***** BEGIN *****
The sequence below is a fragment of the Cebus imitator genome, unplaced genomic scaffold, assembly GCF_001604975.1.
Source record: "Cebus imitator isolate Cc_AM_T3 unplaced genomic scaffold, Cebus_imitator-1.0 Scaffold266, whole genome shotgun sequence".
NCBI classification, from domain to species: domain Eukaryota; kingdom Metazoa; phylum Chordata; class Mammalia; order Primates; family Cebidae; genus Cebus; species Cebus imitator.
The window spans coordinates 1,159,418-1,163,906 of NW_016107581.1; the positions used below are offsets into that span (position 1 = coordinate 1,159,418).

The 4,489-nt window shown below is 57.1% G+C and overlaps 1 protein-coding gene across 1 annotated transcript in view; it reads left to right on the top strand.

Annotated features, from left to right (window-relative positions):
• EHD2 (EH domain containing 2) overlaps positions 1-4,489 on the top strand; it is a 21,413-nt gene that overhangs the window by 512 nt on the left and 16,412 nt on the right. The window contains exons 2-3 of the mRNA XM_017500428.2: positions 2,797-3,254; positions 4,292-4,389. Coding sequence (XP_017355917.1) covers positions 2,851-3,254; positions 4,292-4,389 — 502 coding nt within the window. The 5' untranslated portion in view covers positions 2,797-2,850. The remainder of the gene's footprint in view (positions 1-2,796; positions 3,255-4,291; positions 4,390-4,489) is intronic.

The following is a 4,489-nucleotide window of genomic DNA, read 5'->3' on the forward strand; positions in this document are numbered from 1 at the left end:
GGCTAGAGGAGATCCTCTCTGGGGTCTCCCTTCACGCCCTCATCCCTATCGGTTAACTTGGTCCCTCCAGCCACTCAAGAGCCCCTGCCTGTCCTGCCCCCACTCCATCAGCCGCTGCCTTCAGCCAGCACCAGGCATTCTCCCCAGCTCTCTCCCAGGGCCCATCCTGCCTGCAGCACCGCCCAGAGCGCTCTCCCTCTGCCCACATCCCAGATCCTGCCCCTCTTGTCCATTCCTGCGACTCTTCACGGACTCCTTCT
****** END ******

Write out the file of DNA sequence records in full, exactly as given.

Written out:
The sequence below is a fragment of the Cebus imitator genome, unplaced genomic scaffold, assembly GCF_001604975.1.
Source record: "Cebus imitator isolate Cc_AM_T3 unplaced genomic scaffold, Cebus_imitator-1.0 Scaffold266, whole genome shotgun sequence".
NCBI classification, from domain to species: domain Eukaryota; kingdom Metazoa; phylum Chordata; class Mammalia; order Primates; family Cebidae; genus Cebus; species Cebus imitator.
The window spans coordinates 1,159,418-1,163,906 of NW_016107581.1; the positions used below are offsets into that span (position 1 = coordinate 1,159,418).

The 4,489-nt window shown below is 57.1% G+C and overlaps 1 protein-coding gene across 1 annotated transcript in view; it reads left to right on the top strand.

Annotated features, from left to right (window-relative positions):
• EHD2 (EH domain containing 2) overlaps positions 1-4,489 on the top strand; it is a 21,413-nt gene that overhangs the window by 512 nt on the left and 16,412 nt on the right. The window contains exons 2-3 of the mRNA XM_017500428.2: positions 2,797-3,254; positions 4,292-4,389. Coding sequence (XP_017355917.1) covers positions 2,851-3,254; positions 4,292-4,389 — 502 coding nt within the window. The 5' untranslated portion in view covers positions 2,797-2,850. The remainder of the gene's footprint in view (positions 1-2,796; positions 3,255-4,291; positions 4,390-4,489) is intronic.

The following is a 4,489-nucleotide window of genomic DNA, read 5'->3' on the forward strand; positions in this document are numbered from 1 at the left end:
GGCTAGAGGAGATCCTCTCTGGGGTCTCCCTTCACGCCCTCATCCCTATCGGTTAACTTGGTCCCTCCAGCCACTCAAGAGCCCCTGCCTGTCCTGCCCCCACTCCATCAGCCGCTGCCTTCAGCCAGCACCAGGCATTCTCCCCAGCTCTCTCCCAGGGCCCATCCTGCCTGCAGCACCGCCCAGAGCGCTCTCCCTCTGCCCACATCCCAGATCCTGCCCCTCTTGTCCATTCCTGCGACTCTTCACGGACTCCTTCT